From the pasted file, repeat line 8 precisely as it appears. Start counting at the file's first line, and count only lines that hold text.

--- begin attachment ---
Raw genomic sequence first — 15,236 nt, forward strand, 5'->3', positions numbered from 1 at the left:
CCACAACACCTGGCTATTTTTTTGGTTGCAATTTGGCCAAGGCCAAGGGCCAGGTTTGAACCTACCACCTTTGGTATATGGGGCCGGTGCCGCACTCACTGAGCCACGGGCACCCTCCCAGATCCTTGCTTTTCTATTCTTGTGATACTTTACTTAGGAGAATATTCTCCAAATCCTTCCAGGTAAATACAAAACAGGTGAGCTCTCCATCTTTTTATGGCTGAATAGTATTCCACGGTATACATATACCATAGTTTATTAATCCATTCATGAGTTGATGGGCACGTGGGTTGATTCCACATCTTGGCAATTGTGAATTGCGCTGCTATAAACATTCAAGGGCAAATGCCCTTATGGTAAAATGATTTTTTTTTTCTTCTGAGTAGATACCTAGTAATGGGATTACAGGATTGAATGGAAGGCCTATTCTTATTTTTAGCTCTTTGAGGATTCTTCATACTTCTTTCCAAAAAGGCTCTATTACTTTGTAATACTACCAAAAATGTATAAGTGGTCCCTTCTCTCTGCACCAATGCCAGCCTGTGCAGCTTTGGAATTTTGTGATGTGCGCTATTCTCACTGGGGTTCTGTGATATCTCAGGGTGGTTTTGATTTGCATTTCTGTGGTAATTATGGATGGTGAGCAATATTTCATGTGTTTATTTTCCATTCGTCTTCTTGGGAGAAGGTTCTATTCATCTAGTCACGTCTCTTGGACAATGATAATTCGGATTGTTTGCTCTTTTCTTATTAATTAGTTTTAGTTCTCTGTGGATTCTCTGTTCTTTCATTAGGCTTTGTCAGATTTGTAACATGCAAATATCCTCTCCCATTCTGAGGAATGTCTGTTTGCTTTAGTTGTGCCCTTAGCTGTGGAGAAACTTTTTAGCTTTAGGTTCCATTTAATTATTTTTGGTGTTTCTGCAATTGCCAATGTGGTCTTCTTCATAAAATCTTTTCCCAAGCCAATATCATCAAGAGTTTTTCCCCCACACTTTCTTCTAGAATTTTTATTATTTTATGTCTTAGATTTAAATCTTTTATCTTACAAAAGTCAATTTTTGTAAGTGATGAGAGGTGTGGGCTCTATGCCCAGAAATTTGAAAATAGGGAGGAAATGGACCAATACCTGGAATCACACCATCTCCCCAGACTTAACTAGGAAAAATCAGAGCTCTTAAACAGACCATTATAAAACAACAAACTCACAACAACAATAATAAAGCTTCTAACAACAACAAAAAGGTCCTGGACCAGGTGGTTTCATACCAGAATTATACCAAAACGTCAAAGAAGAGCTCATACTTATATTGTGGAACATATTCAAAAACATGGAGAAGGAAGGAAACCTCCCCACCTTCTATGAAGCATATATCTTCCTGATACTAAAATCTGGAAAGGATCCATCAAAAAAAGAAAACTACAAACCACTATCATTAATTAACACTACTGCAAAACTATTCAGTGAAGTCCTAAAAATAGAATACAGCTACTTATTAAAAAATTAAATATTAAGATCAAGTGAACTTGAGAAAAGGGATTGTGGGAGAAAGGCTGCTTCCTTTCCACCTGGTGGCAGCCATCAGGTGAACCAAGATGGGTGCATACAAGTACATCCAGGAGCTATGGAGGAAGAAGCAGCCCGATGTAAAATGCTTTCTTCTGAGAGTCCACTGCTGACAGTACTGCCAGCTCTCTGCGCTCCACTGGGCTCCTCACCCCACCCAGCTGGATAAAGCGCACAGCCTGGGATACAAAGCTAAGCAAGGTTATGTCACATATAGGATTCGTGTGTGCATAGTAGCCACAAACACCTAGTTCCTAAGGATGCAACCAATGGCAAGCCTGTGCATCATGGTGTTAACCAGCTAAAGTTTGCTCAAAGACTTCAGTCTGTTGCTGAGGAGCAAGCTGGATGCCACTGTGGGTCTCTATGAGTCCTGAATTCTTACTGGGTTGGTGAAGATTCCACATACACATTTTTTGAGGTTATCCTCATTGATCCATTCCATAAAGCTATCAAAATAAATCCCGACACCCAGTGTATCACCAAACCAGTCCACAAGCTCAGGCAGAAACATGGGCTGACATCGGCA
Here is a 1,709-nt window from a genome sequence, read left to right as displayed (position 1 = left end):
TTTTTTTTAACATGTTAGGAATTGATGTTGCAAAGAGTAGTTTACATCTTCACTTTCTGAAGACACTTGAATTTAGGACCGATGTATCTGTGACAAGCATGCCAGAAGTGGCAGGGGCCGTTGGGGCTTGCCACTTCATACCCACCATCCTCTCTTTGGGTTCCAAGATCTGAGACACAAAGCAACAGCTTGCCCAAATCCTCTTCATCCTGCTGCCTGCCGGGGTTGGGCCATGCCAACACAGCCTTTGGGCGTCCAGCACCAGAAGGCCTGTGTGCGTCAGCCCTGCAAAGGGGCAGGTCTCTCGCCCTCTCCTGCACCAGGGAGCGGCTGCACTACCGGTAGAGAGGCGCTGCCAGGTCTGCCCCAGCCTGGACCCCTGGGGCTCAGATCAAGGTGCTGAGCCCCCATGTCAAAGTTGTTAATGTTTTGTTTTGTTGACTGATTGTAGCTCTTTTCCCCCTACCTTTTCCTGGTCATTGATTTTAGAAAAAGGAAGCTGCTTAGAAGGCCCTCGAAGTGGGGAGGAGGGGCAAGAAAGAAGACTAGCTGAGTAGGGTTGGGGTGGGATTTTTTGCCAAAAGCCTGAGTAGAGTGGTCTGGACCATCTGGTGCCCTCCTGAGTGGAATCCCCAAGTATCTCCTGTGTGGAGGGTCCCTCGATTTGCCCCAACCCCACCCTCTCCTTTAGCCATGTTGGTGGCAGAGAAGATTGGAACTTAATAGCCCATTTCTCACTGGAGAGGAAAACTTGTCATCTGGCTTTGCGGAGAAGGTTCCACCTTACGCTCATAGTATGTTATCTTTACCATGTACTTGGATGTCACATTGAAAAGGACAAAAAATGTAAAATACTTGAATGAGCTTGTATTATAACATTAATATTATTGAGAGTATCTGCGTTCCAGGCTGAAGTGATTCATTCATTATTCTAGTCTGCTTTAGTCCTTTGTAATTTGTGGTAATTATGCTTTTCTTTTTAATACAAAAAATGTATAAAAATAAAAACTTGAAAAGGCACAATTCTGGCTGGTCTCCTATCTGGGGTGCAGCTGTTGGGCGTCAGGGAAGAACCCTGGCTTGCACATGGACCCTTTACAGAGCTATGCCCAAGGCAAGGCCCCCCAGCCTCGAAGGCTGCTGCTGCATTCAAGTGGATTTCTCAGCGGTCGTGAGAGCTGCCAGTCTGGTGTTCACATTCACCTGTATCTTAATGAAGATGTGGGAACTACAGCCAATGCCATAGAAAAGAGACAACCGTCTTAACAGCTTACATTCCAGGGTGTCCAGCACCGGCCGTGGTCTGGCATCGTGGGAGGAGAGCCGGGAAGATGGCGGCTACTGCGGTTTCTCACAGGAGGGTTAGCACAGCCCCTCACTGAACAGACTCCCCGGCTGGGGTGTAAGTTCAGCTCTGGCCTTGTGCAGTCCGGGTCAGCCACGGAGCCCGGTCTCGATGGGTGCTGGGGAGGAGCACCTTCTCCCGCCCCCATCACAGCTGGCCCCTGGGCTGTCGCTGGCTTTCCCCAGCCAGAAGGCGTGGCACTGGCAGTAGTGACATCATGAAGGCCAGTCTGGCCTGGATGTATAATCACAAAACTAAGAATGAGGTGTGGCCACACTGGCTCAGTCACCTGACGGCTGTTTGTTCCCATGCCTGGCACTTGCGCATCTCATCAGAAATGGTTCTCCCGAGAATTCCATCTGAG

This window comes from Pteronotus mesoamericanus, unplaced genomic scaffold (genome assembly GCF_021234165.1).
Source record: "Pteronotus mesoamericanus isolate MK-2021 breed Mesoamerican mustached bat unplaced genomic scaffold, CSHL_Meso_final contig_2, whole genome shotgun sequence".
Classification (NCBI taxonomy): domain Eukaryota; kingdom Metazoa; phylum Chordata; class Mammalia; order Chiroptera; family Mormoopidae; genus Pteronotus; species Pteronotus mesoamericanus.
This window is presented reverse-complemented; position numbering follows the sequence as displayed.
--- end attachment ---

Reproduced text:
This window is presented reverse-complemented; position numbering follows the sequence as displayed.